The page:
The 43rd Chess Olympiad, held in Batumi, Georgia, ended in celebrations for China as both of their teams won Gold. In the Open event, China had performed solidly all the way through, but had peaked towards the end to decide things in their favour.
China were in tenth place at the rest day (after round five) and in ninth place after round seven. However, three straight wins in rounds eight, nine and ten, moved them up into second going into this final round. Accordingly, they faced leaders, the United States of America.
Both teams had seventeen match points, a point ahead of their nearest rivals. Obviously, a win for either would settle Gold outright. The match was completely drawn, however, so tiebreaks came into play.
This was also the situation at the previous Olympiad, and saw the United States take the Gold medal from China. The Chinese contingent will consider the balanced evened out a little, therefore, as this year it was their turn.
Last Olympiad we benefited from the tiebreak system; this time unfortunately, we didn’t. Nevertheless, silver is a good result and I’d like to thank all my team members for their dedicated work. Congrats to China on gold in the Open and Women’s sections!
— Fabiano Caruana (@FabianoCaruana) October 5, 2018
Somehow, tiebreaks also saw Russia taking the Bronze medal. They defeated France in the final round, therefore pipping Poland, who drew with India.
Bronze will not be the medal that the Russian team went to Batumi to win, of course, but to medal at all at this Olympiad, was quite a result in my opinion. It may seem rather ridiculous to say this when their +8 -1 =2 does not look too bad at all. However, looking closer at the results sheds a bit more of a critical light on them, I feel, and the team had looked rather lack-lustre to me.
And one has to feel immensely for Poland. In my opinion, they are the team of this tournament by a mile. They played all of the major teams, beating Russia, France, Ukraine and the United States of America. To not get on the podium just seems incredible to me.
Having said this, let’s cast our minds back to the round against Azerbaijan, when Poland could have (and I think should have) tried for more. The rather tame draw in that match halted the team’s winning streak and little things like that can have a big impact.
I certainly think it was a bit of a turning point and I can’t help but wonder if it just took their edge a little. Another drawn match came with Armenia in the following round also. Sometimes, we make our own luck.
It goes without saying, though, that Poland should be extremely proud of their Olympiad and hopefully it will be something to build on for them. And they did not go home completely empty handed after all. Their performance saw them take the Category A prize and Kacper Piorun won individual bronze for his performance on board three.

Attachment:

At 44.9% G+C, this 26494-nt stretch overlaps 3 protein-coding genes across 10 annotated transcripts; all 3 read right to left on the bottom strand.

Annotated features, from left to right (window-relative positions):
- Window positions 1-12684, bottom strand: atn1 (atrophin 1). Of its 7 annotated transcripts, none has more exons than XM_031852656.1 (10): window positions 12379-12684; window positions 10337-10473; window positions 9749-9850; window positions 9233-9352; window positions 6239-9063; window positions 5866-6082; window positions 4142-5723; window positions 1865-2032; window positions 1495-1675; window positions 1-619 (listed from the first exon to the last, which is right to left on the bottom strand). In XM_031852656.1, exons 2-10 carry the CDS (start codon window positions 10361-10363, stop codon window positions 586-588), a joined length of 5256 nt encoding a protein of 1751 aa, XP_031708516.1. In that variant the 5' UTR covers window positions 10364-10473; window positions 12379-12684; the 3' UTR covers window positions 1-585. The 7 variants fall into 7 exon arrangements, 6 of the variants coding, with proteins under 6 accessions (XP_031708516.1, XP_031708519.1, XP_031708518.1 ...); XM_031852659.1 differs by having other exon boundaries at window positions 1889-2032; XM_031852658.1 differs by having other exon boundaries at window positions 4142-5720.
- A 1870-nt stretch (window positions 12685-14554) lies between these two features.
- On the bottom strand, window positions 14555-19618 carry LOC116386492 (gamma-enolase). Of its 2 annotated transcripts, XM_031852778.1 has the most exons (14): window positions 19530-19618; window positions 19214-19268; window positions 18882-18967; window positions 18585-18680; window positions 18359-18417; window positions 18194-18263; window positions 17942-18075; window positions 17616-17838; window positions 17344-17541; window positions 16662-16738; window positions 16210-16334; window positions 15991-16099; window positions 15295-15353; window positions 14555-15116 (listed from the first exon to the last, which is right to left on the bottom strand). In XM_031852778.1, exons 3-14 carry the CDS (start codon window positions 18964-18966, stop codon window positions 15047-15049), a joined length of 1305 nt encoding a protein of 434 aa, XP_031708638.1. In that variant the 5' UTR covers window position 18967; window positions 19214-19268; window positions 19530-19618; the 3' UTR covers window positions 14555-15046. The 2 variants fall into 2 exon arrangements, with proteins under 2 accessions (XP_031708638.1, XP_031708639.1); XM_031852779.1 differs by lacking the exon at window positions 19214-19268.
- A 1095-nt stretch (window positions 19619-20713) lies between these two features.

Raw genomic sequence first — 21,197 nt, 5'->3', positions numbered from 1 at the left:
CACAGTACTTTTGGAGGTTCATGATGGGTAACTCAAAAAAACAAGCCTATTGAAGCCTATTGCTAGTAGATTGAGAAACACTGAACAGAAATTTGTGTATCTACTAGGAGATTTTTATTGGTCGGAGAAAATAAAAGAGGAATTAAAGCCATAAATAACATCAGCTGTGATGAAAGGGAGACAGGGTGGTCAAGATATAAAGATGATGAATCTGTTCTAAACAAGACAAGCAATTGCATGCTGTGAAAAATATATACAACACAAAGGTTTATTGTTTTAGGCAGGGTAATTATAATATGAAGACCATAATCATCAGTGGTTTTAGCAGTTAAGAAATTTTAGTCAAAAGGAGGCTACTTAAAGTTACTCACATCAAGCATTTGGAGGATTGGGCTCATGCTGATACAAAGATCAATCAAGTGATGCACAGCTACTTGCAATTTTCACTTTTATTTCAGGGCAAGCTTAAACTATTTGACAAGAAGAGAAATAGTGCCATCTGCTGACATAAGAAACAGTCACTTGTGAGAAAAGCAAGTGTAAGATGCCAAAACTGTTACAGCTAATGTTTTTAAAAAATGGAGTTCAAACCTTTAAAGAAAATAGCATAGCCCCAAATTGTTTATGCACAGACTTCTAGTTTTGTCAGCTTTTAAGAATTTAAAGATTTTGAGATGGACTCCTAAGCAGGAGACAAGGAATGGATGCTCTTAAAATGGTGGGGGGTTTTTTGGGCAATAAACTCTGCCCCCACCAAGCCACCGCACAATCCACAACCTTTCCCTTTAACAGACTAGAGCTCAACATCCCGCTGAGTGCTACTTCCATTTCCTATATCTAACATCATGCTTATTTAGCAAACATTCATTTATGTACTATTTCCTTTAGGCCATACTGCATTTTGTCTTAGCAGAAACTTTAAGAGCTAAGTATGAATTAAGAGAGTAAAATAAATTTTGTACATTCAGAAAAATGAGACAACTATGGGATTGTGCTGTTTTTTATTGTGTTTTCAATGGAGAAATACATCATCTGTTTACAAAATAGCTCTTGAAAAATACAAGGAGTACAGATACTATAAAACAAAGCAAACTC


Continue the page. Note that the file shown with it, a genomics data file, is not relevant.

Another team who should be proud, I am delighted to say, is England. They had by far their best performance in a long time, finishing just behind Poland in fifth place. By contrast, Azerbaijan wont be too happy with their fifteenth place. To say that expectations for them were a lot better than that is a bit of an understatement.
An interesting factoid, (pointed out by Mike Klein in his report for Chess.Com), is that the final round also saw the IBCA (International Braille Chess Association) playing the ICCD (International Chess Committee for the Deaf) at an Olympiad for the first time. The result went to the former 2.5-1.5.
Final Top 10 Standings After Round 11:
Gold: China — 18 / 372.5 / 28.5 / 149
Silver: United States of America — 18 / 360.5 / 29.0 / 147
Bronze: Russia — 18 / 354.5 / 29.0 / 144
Fourth: Poland — 17 / 390.0 / 28.0 / 158
Fifth: England — 17 / 340.0 / 27.5 / 142
Sixth: India — 16 / 388.0 / 29.0 / 156
Seventh: Vietnam — 16 / 379.5 / 30.5 / 138
Eighth: Armenia — 16 / 371.0 / 27.5 / 152
Ninth: France — 16 / 366.0 / 28.5 / 153
Tenth: Ukraine — 16 / 337.0 / 26.0 / 152.
Chess often comes down to the finest of margins. In Olympiads, this is seen very well due to tiebreaks playing such an important role. There is no greater illustration than what happened in the Women’s section. It had been looking like Ukraine were going to win Gold. In the end, though, it ended up going to China. This was thanks to yet another bummer of a match by Russia.
The match seemed to be going quite well for Russia, with draws on the bottom boards. Olga Girya (2462) should have beat Lei Tingijie (2468), though. The Russian was was way better but suffered a few twitches and ended up drawing. Aleksandra Goryachkina (2535) legitimised her rating advantage over Shen Yang (2464), though, beating her with the black pieces on board two.